Written by C.

This article was originally published on themiddleshelf.org.

By the first chapter, I was intrigued. By the second chapter, I was starting to elaborate theories. By the fifth chapter, I was going, “What the heck?” By the tenth chapter, I was going, “What the frigging heck?” By the ending, I was loving it.

Adrianne walks in the busy city she lives in, sees an elk that no one else sees, goes shopping and then is a victim of a random accident. She goes home to her partner, Antoine, but he is so distant.

Adrian lives in the city. He takes care of his partner, Antoine, now in a terminal stage of an illness. Once a week, the nurse takes over and he meets up with his lover, Hector.

Adrianne fights with her partner, Antoinette. Antoinette is now in a terminal stage of an illness. Though she wants Adrianne to live her life, she warns her about her lover, Helen.

You’re confused? Yes, so was I. The confusion is strong until you accept the gender and life changes of Adrian/Adrianne and Antoine/Antoinette and Hector/Helen. And then, you just go with the flow of Adrian/Adrianne and Antoine/Antoinette being lovers, brothers, brother and sister, father and son. Orlando by Woolf comes to mind, obviously, but Brissett manages a much more intricate and overlapping story for her characters, with echoes artfully organized as a palindrome. The characters, thanks to her remarkable writing, remain wonderfully cohesive whatever changes she brings to them.

Little by little, you understand that what holds Adrian/Adrianne and Antoine/Antoinette is love, whether it is romantic love or love for a sibling or a child or a parent. They and this love cross over lives and situations, always in or around the city.

But the story has a darker and grimmer tone to it. War is coming. And war it is indeed. Soon, the love between Adrian/Adrianne and Antoine/Antoinette is intermingled with destruction, death, invasion.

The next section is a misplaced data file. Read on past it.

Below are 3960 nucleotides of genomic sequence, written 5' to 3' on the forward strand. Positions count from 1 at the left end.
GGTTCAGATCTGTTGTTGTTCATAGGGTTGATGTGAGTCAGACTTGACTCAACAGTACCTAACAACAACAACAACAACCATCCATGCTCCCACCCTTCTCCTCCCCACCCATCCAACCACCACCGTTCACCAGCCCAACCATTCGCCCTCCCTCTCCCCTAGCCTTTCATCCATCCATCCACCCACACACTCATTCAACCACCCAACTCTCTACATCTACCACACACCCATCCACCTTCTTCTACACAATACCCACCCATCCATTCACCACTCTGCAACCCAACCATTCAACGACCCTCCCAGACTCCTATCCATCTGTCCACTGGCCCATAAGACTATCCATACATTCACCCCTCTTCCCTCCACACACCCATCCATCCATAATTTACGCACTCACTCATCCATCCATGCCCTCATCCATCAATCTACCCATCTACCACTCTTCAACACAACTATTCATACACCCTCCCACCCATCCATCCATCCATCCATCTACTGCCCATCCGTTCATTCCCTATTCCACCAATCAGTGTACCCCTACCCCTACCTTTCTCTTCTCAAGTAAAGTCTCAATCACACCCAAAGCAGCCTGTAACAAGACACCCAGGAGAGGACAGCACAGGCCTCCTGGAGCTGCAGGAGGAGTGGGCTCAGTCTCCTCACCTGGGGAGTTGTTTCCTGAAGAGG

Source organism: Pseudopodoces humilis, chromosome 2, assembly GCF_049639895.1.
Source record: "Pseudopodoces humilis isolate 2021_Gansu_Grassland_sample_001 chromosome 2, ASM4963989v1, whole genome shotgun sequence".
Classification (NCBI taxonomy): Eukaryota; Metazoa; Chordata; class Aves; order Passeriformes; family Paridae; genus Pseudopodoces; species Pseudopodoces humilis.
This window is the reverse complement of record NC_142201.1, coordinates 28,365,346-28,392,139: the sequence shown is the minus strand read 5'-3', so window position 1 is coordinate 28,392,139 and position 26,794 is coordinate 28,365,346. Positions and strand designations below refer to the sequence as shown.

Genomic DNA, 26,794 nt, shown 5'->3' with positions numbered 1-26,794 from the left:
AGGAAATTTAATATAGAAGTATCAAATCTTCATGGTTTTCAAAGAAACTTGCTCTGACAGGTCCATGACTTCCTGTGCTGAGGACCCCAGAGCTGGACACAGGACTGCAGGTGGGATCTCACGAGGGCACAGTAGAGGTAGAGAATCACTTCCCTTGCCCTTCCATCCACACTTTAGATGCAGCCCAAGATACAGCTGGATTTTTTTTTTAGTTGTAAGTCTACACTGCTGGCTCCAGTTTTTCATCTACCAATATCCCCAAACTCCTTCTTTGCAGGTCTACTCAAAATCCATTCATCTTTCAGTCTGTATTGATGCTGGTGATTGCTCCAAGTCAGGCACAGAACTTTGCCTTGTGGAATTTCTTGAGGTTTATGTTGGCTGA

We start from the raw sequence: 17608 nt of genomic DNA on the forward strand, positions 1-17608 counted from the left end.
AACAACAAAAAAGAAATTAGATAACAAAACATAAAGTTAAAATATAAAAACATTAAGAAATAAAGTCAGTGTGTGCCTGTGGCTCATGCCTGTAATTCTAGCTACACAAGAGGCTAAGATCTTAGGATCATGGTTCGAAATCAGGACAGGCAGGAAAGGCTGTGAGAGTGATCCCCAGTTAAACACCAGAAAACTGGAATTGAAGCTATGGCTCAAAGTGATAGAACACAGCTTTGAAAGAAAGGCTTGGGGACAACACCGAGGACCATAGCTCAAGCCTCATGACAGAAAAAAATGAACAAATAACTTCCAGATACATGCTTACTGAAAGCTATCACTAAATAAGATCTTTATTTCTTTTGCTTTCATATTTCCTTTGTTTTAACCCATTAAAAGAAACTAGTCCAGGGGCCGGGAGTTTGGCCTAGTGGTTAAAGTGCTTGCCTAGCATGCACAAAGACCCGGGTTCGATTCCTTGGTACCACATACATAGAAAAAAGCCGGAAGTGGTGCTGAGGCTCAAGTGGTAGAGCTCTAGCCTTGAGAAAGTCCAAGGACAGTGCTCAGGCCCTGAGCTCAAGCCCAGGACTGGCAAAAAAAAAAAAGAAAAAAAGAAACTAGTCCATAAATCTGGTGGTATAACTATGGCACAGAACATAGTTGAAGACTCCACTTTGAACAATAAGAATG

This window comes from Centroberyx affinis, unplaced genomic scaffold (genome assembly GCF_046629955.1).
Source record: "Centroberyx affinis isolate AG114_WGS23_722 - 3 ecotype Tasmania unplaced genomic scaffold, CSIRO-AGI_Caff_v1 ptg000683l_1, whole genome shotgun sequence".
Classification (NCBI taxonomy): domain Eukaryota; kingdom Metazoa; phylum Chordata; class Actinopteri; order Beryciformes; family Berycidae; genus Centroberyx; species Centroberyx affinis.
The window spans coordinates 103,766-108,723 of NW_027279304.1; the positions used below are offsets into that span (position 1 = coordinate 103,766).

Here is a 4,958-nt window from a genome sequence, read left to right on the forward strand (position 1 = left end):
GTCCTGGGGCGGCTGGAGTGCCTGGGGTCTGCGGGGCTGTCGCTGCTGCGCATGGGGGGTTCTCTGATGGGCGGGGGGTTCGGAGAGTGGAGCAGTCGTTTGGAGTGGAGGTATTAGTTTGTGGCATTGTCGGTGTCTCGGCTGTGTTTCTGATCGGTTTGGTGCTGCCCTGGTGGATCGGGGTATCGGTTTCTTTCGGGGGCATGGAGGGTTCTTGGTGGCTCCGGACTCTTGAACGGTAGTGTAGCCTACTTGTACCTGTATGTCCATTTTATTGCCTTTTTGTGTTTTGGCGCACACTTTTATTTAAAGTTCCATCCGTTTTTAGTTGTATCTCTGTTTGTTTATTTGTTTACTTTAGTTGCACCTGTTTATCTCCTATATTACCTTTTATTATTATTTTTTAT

Brissett brings scope to Elysium by putting very ordinary humans in the middle of sweeping events, where the real battle, in fact, is for truth. A battle that may be lost already.

There are a couple of (consensual) sex scenes in the beginning that may put off some readers, but they serve a double purpose: underlining the gender differences between Adrian and Adrianne, but also showing the complexities of love and desire. Nonetheless, Brisset doesn’t limit love to romantic love and that gives a real depth to the story.

The confusion may also put off some readers because you really need to reach the ending of Elysium to make sense of it all. The ending isn’t an immense surprise, but it is extremely satisfying because the reader can look back at all the confusion from the previous pages and say, “Yes, that’s what I read and it makes beautiful sense.”

Elysium is an extremely bold novel because it takes guts to write something so far from mainstream stories and mainstream storytelling. Brissett dared to shake her characters’ lives and situations at the turn of a page, to mix classical myths, history, and symbolism with sci-fi tropes. But in the end, she reaches something truly universal and powerful about love, survival, and truth.

Jennifer Marie Brissett, Elysium, Aqueduct Press, 2014.

Check out the author’s website here.

C. has been reading science-fiction and fantasy for about 30 years and tries to have a life in between books, though it’s often less interesting than fictional worlds. You can find more science-fiction and fantasy books reviews by C. on themiddleshelf.org.

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